Successfully and economically getting oil and gas from the reservoir to the point of sale is known as flow assurance. Wikipedia defines it as:
…extremely diverse, encompassing many discrete and specialized subjects and bridging across the full gamut of engineering disciplines. Besides network modeling and transient multiphase simulation, flow assurance involves effectively handling many solid deposits, such as, gas hydrates,asphaltene, wax, scale, naphthenates, and emulsions. Flow assurance is the most critical task during deep water energy production because of the high pressures and low temperature (~4 degree Celsius) involved.
Emerson’s Laura Schafer discussed the challenges in flow assurance with hydrates, erosion and corrosion. In the U.S. alone, NACE International estimates the cost of corrosion in the oil & gas exploration and production industries to be $1.4 billion per year. This estimate includes costs associated with surface piping and facilities, downhole tubing and associated capital expenses.
Chemical injection systems to control corrosion often have issues with injection rate drifts, plugging, frequent maintenance, large turndown requirements, the space and weight these systems take up. So what are ways to improve system reliability, reduce chemical costs, increase operational efficiency and reduce safety risks caused by the corrosion?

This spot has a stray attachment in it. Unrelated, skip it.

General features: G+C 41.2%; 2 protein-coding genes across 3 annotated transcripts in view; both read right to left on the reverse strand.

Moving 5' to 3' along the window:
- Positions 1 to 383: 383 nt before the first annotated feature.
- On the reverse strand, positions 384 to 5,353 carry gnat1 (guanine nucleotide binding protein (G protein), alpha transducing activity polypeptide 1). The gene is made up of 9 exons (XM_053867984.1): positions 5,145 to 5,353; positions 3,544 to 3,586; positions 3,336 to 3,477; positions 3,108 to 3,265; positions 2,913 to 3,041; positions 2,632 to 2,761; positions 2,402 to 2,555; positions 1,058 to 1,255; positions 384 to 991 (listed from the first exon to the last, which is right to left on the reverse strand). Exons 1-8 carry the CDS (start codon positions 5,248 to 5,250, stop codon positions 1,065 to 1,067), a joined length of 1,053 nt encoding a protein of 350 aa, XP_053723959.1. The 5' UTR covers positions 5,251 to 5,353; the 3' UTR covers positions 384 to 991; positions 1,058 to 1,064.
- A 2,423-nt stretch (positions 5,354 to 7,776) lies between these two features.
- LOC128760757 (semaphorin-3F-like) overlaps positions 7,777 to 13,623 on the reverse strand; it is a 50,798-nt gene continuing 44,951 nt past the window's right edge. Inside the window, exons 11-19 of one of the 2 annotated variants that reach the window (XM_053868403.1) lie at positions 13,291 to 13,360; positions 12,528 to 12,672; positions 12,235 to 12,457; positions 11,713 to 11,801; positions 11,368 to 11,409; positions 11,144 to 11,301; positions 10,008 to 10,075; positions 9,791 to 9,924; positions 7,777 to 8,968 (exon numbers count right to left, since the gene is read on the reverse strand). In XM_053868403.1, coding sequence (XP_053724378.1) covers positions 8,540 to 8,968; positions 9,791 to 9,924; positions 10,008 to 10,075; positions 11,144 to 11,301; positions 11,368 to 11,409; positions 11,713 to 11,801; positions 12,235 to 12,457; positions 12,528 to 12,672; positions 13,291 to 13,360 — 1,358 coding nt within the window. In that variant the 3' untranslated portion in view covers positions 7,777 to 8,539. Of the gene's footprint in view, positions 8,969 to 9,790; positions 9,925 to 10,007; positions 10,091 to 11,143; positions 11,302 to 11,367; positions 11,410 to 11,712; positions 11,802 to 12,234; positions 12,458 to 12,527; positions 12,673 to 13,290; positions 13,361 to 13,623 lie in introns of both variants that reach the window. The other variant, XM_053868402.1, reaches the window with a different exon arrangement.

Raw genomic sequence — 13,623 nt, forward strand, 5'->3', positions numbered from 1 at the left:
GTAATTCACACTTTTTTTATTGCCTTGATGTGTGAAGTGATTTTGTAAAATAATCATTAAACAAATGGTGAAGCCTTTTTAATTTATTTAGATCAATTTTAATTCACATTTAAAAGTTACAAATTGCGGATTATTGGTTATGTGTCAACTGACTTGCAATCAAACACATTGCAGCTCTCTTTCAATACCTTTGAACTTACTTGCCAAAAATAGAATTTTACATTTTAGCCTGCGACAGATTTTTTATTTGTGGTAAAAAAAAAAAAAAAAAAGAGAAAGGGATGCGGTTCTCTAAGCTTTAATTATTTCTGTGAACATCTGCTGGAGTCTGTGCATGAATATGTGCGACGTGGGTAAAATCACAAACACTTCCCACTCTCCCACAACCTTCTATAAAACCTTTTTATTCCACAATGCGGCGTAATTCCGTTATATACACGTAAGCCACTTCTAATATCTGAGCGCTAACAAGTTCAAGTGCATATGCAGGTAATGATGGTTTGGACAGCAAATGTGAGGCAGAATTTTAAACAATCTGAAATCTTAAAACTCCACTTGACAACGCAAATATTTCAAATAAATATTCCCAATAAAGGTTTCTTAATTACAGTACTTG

The answer is in improving monitoring, management and control. By accurately measuring well production rates through a multiphase flow meter, chemical injection rates can be adjusted based on these flow rates in realtime. Subsea and topside intrusive and non-intrusive monitoring is also available to quickly identify sand production and help to optimize the flow rates for sand-free production.
Reliable chemical injection can be achieved through better measurements and final control elements. This includes high-pressure Coriolis flow meters to measure the chemical injection rate and flow control valve engineered for offshore chemical injection.
The corrosion control process can be managed through a Fieldwatch system managing well pressures up to 15,000 psi.
For one oil & gas producers, adding this corrosion monitoring system including measurements, final control and system management reduced their corrosion chemical inhibitor spend more than 40%.
For a North Sea oil and gas producer, permanent installation of downhole pressure and temperature gauges have been operating for more than 25 years of uninterrupted service without any maintenance or replacement performed.
If you’re in Houston this week for the 2016 Offshore Technology Conference (OTC), make sure to speak with our produced fluids management experts. Register to receive a complementary OTC day pass for more on this and other oil and gas solutions.
You can also connect and interact with other oil and gas experts in the Oil & Gas group in the Emerson Exchange 365 community.